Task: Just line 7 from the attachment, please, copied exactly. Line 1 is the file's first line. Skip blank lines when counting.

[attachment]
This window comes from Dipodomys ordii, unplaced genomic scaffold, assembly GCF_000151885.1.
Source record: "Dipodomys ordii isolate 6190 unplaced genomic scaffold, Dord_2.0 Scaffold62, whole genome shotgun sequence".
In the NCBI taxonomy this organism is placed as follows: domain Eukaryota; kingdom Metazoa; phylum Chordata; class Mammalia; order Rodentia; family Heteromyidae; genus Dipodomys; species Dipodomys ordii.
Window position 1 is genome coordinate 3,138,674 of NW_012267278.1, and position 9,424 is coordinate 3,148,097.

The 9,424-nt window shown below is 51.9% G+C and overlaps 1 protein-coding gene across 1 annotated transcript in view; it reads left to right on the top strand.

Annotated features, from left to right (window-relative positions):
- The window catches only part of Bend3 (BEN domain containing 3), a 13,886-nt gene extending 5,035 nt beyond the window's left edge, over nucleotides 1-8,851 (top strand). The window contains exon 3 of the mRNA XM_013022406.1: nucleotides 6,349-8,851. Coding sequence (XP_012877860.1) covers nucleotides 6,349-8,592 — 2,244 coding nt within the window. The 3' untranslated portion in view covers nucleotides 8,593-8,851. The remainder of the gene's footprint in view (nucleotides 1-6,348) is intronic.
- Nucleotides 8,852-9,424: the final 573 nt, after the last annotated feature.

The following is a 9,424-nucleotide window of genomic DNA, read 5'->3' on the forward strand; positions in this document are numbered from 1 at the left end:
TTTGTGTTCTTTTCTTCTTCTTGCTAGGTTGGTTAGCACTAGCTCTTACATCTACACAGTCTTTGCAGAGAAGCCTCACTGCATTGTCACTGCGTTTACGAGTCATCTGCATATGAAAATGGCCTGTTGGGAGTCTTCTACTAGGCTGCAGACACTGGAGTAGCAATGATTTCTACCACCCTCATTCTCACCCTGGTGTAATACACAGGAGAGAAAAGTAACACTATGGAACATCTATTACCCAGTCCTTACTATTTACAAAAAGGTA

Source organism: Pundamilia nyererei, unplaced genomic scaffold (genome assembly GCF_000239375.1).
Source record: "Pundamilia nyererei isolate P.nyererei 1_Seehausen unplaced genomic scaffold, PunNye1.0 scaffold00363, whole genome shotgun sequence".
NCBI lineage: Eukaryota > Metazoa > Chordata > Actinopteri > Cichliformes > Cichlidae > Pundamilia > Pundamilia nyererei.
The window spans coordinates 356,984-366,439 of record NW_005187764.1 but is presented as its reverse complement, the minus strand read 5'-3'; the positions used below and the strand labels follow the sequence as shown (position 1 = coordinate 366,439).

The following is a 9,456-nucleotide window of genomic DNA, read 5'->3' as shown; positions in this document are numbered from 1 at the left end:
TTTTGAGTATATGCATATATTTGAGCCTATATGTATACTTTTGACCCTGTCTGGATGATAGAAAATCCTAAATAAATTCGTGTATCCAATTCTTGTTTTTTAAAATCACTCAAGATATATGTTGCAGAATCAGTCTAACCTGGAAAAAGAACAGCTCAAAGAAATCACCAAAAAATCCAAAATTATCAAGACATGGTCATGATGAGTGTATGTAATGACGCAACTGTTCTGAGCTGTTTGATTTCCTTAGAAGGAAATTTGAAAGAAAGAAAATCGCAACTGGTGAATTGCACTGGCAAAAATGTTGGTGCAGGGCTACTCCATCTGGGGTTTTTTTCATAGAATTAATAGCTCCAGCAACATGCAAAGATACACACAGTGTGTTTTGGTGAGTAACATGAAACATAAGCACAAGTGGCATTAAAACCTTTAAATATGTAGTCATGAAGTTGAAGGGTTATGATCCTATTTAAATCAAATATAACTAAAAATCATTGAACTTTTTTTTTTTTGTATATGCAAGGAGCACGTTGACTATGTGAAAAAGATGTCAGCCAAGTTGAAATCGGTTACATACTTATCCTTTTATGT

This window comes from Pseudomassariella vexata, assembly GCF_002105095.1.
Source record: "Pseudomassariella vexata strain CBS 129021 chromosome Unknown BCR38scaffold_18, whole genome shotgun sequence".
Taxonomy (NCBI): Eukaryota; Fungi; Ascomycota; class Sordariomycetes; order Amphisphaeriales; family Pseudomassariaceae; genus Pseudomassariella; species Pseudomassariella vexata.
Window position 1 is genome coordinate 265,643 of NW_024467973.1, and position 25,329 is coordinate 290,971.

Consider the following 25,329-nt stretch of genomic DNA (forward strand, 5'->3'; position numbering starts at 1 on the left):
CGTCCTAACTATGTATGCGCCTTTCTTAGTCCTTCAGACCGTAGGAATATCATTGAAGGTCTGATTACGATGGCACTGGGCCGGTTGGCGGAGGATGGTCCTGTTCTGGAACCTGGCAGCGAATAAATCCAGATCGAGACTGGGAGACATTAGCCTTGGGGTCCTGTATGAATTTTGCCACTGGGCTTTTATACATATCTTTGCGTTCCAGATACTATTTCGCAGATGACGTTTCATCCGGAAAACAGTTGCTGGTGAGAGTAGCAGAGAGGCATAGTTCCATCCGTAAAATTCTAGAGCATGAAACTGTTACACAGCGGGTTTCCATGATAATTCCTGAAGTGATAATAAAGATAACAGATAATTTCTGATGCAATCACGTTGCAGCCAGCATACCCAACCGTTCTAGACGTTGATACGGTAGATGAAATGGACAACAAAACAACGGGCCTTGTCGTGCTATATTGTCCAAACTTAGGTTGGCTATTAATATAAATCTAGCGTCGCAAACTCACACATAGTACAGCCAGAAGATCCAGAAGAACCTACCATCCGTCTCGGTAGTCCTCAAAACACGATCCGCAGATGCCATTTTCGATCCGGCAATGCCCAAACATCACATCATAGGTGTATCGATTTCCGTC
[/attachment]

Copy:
- The window catches only part of Bend3 (BEN domain containing 3), a 13,886-nt gene extending 5,035 nt beyond the window's left edge, over nucleotides 1-8,851 (top strand). The window contains exon 3 of the mRNA XM_013022406.1: nucleotides 6,349-8,851. Coding sequence (XP_012877860.1) covers nucleotides 6,349-8,592 — 2,244 coding nt within the window. The 3' untranslated portion in view covers nucleotides 8,593-8,851. The remainder of the gene's footprint in view (nucleotides 1-6,348) is intronic.